'Odd Couple' keynote engages audience at MIX08
Obama, JFK vs. Bad PowerPoint

Future now: Nicholas Negroponte on technology, entertainment, design

NegroponteNicholas Negroponte is a famous architect, designer, and computer scientist, and certainly one of the most amazing creative thinkers of our time. You may know him as the founder of the MIT Media Lab and the $100 laptop computer guy (he's the founder of The One Laptop per Child association). He was also the original investor in Wired. Negroponte is pretty good at imagining the future it seems as well. This week TED put up 23 minutes of a much longer talk that Negroponte did for the TED Conference back in 1984. (This, you may remember, was the year that Macintosh was born.) Years before the term "convergence" was being tossed around, Negroponte was talking about using technology in ways that today we take for granted. In this talk he makes five predictions about the future. See how many turned out so far.

Negroponte is a smart, articulate, engaging speaker and I really enjoyed this edited presentation.This was before the days of PowerPoint and bullet points, so when Negroponte used visuals on the large screen behind him they were either large photographs or videos. Today we would run these stills and video right off the laptop seamlessly in slideware, but for a guy changing his own laser disks (remember those?), he was quite smooth. Projectors were not what they are today so the room is dark, but as long as the lights are on the presenter it works well. In fact darkness, save for the large screen and the lights on the speaker, give the presentation a feeling of theatre.

1984

1984a
Stills from the 1984 talk. Presenting well with simple multimedia and no bullet points years before PowerPoint changed everything.



Negroponte on education
My favorite part of this presentation is his comments on education. Here's my takeaway.

"Good education has got to be good entertainment."

                                                    — Nicholas Negroponte

Child_reading By "entertainment" I think what Negroponte means is "engagement" or "meaning" or "personal involvement" and so on. Education is knowledge and information, but the hunger, drive, and the curiosity in the pursuit of understanding and meaning is emotional, it's human. Entertainment has received a bad rap in popular culture. You know, if it's "entertainment" it can't be good for you. If it is "entertainment" learning must not be going on. Many presentation situations and education in general have a lot in common; there is nothing wrong with entertaining. The thing about entertainment is that it is other-focused, the way it should be. It's not about us, it's about them. Different audiences are "entertained" in different ways—it's up to us to figure out what the most effective methods are for stimulating, affecting, and informing. Entertainment is not necessarily a distraction, diversion, or escape. Entertainment in the best sense is about engagement, connection, and meaning as well.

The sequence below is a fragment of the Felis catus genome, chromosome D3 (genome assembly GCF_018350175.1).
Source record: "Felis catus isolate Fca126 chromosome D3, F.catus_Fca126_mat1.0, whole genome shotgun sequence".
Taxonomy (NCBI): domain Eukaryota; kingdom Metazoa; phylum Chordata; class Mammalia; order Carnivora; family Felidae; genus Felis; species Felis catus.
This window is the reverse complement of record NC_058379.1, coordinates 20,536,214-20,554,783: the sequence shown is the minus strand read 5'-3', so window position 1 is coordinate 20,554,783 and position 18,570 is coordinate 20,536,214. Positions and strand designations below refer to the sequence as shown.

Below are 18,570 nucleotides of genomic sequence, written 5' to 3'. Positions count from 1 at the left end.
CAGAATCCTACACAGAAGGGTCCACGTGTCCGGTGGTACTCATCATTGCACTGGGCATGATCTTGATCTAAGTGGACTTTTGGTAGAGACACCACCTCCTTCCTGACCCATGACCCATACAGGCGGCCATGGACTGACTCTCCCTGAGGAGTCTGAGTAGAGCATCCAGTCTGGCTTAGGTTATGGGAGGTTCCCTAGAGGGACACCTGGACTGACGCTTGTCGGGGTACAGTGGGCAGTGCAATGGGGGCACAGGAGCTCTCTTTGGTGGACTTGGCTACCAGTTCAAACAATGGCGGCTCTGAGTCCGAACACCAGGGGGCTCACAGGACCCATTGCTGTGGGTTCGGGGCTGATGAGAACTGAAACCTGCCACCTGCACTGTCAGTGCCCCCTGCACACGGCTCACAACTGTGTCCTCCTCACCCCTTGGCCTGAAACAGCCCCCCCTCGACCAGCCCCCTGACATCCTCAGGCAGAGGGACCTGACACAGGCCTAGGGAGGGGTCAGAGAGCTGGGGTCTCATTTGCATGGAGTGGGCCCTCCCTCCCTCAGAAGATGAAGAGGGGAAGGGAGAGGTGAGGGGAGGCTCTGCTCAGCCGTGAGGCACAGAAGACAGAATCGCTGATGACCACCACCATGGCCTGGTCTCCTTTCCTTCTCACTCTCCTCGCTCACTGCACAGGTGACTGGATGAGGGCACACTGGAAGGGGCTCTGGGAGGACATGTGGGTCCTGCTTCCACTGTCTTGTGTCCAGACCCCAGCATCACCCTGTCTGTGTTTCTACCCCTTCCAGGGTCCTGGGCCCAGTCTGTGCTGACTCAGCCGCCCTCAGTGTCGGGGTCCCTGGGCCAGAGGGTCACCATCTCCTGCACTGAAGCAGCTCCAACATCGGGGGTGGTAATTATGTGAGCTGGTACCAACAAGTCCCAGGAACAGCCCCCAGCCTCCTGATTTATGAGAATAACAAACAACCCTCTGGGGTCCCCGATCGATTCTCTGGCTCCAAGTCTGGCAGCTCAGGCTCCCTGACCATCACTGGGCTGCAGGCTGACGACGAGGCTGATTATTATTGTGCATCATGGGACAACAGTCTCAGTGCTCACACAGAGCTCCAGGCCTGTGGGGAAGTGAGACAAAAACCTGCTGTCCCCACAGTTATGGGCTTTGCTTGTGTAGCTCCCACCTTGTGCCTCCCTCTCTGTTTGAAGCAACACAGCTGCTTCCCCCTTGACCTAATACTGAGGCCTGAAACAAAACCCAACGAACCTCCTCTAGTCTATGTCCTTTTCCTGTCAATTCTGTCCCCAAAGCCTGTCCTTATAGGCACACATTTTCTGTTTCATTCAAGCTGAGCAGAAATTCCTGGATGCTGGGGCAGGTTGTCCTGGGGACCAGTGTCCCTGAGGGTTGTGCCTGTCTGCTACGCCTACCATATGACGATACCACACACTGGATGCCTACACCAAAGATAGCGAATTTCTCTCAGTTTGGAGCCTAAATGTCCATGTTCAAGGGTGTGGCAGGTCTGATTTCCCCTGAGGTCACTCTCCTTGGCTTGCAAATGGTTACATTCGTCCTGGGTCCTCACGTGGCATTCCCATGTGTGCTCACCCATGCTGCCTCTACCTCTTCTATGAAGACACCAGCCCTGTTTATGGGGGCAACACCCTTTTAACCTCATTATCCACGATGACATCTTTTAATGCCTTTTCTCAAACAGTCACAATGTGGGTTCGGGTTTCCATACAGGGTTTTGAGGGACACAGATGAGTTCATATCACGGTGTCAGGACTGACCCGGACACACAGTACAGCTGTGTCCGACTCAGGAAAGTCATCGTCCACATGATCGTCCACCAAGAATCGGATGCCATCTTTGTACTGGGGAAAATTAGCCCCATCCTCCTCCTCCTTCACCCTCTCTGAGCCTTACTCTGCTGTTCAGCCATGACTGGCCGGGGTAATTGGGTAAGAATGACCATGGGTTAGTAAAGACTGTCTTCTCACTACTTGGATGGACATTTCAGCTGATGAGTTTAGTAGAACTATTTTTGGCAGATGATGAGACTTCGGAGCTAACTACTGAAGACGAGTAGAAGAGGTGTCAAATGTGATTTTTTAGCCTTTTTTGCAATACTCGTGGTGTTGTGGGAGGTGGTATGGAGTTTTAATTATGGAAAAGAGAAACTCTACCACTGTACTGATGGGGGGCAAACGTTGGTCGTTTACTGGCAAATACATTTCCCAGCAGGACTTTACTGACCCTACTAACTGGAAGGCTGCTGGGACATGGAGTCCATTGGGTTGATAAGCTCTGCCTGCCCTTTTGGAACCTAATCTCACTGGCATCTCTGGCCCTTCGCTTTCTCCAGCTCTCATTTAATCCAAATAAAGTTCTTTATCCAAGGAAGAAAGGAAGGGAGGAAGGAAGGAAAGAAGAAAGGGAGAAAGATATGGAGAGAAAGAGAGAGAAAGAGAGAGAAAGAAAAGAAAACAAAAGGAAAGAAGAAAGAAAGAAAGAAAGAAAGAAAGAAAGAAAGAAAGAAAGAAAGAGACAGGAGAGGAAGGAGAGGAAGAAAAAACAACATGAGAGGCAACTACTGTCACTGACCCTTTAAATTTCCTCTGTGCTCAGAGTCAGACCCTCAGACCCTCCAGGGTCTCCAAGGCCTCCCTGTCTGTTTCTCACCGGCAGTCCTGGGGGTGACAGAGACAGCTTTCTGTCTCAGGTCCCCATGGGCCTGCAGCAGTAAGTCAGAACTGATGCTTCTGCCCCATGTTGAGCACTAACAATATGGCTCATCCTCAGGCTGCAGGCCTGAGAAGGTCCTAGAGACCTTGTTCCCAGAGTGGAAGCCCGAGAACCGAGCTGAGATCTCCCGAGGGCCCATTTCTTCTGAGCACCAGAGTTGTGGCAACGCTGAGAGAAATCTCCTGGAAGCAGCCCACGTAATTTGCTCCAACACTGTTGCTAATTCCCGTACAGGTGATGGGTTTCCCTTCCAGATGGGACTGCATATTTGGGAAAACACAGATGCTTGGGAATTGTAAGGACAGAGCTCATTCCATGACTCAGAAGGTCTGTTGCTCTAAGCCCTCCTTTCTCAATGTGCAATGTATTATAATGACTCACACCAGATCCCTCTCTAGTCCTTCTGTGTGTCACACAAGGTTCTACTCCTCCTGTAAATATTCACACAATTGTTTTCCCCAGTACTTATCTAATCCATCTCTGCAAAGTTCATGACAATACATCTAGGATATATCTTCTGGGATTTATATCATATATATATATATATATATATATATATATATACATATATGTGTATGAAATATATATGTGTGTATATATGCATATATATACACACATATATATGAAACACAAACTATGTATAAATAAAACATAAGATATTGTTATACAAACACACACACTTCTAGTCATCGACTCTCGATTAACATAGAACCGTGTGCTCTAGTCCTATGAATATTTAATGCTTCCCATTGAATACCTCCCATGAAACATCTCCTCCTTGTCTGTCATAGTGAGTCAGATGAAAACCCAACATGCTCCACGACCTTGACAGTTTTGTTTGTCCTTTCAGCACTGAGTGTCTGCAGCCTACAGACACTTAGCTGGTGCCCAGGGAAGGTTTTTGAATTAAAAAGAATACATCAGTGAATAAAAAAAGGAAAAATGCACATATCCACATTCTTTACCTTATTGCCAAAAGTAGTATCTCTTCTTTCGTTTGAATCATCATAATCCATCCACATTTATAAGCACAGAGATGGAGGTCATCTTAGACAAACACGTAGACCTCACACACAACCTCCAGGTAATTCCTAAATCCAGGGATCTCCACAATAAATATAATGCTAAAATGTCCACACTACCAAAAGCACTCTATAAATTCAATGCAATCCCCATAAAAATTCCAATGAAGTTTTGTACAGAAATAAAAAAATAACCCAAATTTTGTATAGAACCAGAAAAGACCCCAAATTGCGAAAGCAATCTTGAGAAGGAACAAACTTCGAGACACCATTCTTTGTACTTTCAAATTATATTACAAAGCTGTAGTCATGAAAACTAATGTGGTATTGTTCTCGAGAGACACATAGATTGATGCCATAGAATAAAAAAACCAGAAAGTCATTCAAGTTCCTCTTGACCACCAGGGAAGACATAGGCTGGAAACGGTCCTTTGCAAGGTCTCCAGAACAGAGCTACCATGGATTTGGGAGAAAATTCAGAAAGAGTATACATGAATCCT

Related
Are good presenters like entertainers? (PZ 2005)
Learning about presentation from Cirque du Soleil (PZ 2005)

Comments

Rus Howser

I don't know why so many people run away from the "Entertainer" label. Teaching is entertaining, or rather, as you said, engaging. It is the ability to turn the bald presentation of information into an engaging performance that defines truly great teachers. If you're not entertaining, you're boring. Nobody learns anything unless they're paying attention.

Steven Hoober

By the mid-80s there were certainly bullet-point technologies about.

You could get (if willing to pay for it) printers that would put full-color, rather nice graphics onto transparency or slides. You can then present these pretty much exactly as computerized presentations are today. Those that mixed video in usually had a second screen for the other projector; a system I think works rather better for viewing and captioning.

Of course, most of these were as bad as the typical powerpoint today. A few good designers could sneak in there, but mostly they were run (or excessively specified) by marketing weenies, and were impenetrable charts and too many bullets on patterned backgrounds.

The best presentation I saw in this era was done by Hallmark in one of their PR centers (i.e. company museum). They had THREE projectors and screens, side by side, and used that (plus far-away projectors in the ceiling) to eliminate the sudden transition issues. May not count to you as a presentation as it was canned (no speaker) though.

tartle

Garr, I am playing catch-up as I have been distracted by personal events....
In 1977, I took a post as a university post-grad lecturer. I asked my prof. for some tips on lecturing to students. He thought for a few moments and replied "Your first duty is to entertain them. Your second is to inform them," he paused and then continued "but not too much." He went on to explain that, for instance the laws of thermodynamics are quite challenging conceptually so only do one law per lecture and spend time to simplify the approach to make it interesting and accessible... wise words I reflect on as I charge off on creating a new pack of PowerPoint slides.

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